Cornell Law Review Volume 94 Issue 2

Retributive Damages: A Theory of Punitive Damages as Intermediate Sanction

Not long ago, Professor Cass Sunstein and his co-authors lamented that our legal culture lacks “a full normative account of the relationship between retributive goals and punitive damages.” This Article offers that full normative account—through a theory of “retributive damages” as intermediate civil sanctions. Under the retributive damages framework, when people defy certain legal obligations, the state may […]

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The Anti-Corruption Principle

The Constitution carries within it an anti-corruption principle, much like the separation-of-powers principle, or federalism.  It is a freestanding principle embedded in the Constitution’s structure, and should be given independent weight, like these other principles, in deciding difficult questions concerning how we govern ourselves.  Corruption has been part of our constitutional dialogue since the beginning, but in the last […]

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Weissman v. National Association of Securities Dealers: A Dangerously Narrow Interpretation of Absolute Immunity for Self-Regulatory Organizations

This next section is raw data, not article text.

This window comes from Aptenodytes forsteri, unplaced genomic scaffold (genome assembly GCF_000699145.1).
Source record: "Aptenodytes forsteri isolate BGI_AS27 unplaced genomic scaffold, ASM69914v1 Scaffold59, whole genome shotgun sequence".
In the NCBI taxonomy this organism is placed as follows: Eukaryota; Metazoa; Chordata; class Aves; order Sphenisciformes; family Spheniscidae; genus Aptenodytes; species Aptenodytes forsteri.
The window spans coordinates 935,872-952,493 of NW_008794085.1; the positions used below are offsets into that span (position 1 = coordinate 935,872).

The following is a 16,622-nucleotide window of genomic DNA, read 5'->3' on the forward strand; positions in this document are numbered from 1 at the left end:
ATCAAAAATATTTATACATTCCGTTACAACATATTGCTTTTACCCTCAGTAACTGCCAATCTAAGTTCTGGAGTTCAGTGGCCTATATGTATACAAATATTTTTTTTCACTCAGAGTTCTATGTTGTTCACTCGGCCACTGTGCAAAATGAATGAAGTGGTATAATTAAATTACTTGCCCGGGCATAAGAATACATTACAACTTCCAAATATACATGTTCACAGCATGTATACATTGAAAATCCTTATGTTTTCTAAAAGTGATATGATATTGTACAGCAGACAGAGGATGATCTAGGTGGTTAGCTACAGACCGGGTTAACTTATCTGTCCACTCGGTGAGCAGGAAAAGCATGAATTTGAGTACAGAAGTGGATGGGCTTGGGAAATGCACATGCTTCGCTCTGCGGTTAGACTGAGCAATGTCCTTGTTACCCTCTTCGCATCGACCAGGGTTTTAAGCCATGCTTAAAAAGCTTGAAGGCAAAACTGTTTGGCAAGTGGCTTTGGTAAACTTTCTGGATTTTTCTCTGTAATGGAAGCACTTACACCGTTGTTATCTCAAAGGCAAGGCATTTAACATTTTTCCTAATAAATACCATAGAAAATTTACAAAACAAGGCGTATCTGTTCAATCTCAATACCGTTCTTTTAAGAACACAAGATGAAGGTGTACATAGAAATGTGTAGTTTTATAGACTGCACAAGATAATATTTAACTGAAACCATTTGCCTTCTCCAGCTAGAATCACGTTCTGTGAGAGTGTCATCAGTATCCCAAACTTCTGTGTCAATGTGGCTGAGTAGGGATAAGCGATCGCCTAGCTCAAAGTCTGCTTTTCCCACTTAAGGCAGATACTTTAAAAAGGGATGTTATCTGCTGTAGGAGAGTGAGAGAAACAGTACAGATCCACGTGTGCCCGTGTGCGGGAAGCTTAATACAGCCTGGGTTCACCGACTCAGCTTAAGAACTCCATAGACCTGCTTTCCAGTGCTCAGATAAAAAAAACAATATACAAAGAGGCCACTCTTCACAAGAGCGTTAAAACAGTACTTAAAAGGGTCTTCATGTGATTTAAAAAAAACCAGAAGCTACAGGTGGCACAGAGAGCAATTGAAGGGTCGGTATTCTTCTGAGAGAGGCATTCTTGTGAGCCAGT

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Mandatory Reassignment Under the ADA: The Circuit Split and Need for A Socio-Political Understanding of Disability

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Pitfalls Ahead: A Manifesto for the Training of Lawyers

Many entrants into the legal profession decided to become lawyers after they were inspired by improvements in social conditions achieved by lawyers like Abraham Lincoln and Thurgood Marshall or literary heroes like Atticus Finch. The historical record of achievement recursively invites new generations into this occupation. Once these entrants arrive at law school, however, the sense of inspiration […]

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